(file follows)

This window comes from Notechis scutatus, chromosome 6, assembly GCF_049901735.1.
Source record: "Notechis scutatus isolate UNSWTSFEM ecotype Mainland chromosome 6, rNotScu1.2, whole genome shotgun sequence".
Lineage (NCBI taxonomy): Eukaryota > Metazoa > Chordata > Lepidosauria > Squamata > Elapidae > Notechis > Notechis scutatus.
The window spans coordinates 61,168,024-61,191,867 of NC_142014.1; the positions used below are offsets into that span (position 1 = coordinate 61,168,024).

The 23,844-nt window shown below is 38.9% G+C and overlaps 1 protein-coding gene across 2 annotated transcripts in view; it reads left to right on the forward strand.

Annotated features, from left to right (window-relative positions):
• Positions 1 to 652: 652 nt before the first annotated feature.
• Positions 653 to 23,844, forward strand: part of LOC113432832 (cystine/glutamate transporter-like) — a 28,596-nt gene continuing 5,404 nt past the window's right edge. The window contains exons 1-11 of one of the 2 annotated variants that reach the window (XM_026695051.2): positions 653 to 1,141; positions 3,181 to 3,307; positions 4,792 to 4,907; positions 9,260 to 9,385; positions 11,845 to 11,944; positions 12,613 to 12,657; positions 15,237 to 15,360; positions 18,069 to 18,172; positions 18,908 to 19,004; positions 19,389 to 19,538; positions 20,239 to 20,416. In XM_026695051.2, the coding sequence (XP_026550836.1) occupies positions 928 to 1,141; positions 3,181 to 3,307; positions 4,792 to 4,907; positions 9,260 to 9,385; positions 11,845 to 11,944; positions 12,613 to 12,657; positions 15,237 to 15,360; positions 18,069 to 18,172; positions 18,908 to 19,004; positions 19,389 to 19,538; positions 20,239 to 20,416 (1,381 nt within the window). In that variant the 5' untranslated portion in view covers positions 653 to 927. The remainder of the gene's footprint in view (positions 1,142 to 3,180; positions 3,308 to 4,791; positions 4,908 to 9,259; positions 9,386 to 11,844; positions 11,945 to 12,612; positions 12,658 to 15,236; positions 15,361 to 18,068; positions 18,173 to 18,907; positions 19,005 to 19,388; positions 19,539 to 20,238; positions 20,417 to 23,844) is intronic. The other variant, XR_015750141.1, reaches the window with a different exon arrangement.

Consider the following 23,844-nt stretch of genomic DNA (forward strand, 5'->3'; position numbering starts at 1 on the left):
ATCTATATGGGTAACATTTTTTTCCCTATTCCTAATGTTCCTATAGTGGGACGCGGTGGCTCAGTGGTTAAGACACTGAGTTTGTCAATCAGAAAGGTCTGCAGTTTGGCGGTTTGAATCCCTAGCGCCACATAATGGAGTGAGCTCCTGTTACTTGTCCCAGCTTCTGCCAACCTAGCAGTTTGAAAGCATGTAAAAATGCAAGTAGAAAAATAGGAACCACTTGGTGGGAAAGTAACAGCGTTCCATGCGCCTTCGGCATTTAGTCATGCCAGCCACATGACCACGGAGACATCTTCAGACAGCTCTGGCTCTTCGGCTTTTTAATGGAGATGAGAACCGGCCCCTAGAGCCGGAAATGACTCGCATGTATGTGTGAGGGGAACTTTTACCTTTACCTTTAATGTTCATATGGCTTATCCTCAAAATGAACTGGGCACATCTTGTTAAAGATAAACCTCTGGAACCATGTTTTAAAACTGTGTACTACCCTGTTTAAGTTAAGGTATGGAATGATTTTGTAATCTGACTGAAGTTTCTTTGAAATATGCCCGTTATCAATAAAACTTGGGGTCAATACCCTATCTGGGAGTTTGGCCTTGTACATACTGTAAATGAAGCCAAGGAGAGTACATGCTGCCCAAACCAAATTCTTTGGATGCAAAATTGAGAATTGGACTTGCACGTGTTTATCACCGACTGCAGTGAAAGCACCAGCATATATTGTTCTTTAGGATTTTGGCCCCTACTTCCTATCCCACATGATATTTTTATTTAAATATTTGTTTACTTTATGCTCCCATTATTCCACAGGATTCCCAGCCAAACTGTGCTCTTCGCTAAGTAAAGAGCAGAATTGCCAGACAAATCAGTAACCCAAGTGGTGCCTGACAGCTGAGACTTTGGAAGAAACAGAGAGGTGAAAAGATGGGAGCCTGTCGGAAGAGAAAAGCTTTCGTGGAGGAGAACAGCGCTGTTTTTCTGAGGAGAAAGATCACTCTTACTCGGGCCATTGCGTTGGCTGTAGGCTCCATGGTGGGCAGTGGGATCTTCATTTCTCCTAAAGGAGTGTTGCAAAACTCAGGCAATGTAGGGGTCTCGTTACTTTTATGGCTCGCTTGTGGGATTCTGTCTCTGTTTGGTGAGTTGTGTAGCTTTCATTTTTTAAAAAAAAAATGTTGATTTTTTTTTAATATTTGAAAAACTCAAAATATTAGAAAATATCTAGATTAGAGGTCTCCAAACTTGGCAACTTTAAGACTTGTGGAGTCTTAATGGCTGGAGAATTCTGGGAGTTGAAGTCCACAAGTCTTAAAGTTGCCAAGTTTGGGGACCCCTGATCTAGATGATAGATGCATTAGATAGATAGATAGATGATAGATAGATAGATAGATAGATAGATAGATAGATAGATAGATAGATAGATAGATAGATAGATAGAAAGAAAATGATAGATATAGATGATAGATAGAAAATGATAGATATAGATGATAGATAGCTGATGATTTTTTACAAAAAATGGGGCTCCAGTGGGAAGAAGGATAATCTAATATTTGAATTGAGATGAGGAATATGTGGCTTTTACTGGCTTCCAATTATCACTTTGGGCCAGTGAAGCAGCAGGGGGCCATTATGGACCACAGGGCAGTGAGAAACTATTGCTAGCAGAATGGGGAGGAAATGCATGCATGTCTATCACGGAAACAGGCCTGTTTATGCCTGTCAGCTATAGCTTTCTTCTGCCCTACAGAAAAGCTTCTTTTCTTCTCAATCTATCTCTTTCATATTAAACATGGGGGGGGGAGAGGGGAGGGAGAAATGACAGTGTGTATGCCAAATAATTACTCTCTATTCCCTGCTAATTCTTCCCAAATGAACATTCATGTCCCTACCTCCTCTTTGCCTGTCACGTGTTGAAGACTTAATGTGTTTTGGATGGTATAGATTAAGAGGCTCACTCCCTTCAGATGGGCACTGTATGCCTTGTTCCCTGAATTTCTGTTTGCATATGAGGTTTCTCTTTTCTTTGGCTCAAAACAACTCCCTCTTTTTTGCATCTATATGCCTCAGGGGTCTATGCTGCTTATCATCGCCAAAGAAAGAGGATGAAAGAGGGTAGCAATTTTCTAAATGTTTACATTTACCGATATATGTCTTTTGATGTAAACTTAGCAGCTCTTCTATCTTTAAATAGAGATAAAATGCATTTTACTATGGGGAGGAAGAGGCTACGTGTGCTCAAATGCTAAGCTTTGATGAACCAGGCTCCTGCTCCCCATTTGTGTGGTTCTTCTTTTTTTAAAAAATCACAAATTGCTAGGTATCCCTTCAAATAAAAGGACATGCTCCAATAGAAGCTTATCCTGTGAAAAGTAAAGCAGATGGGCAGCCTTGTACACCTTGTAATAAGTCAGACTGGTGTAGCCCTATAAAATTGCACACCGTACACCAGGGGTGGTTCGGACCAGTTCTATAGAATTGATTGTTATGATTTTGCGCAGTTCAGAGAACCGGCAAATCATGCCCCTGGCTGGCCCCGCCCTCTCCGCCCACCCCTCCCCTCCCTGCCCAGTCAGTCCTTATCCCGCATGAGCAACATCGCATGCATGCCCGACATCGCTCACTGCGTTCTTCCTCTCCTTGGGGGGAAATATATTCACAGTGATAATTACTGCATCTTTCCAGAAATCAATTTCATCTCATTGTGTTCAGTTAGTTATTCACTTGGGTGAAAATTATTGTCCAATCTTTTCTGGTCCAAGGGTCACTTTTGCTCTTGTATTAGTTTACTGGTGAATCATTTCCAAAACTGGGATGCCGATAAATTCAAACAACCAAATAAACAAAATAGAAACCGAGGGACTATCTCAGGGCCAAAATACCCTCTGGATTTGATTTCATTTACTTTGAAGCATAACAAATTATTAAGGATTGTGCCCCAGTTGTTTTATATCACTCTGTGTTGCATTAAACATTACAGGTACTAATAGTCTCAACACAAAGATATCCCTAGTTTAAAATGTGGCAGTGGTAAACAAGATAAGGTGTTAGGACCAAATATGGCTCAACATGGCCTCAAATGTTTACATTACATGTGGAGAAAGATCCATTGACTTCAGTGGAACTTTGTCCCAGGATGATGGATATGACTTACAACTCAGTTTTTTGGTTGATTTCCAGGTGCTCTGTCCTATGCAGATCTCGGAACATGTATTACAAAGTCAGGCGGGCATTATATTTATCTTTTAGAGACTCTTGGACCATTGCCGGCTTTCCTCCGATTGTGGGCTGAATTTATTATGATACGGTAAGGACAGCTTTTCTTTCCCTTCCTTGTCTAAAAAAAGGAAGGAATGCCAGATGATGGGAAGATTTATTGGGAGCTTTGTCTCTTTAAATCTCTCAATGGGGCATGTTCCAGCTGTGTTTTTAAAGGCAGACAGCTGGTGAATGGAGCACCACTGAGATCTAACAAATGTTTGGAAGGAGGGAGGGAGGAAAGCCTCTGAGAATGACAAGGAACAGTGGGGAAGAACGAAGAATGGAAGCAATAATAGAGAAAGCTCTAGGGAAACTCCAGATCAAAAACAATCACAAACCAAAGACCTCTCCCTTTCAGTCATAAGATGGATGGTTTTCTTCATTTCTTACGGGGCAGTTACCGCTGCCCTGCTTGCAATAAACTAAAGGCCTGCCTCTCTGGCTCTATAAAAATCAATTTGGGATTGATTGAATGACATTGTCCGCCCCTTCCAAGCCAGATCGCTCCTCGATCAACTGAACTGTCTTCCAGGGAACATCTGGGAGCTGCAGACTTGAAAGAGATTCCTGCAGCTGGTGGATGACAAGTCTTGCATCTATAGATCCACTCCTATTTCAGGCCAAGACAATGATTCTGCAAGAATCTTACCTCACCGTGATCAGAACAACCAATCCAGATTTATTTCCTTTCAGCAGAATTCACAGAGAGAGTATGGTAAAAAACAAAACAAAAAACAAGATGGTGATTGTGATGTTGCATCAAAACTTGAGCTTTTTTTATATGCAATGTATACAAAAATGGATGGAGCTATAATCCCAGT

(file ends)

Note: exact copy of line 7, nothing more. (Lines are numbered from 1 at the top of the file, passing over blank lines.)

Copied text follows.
• Positions 1 to 652: 652 nt before the first annotated feature.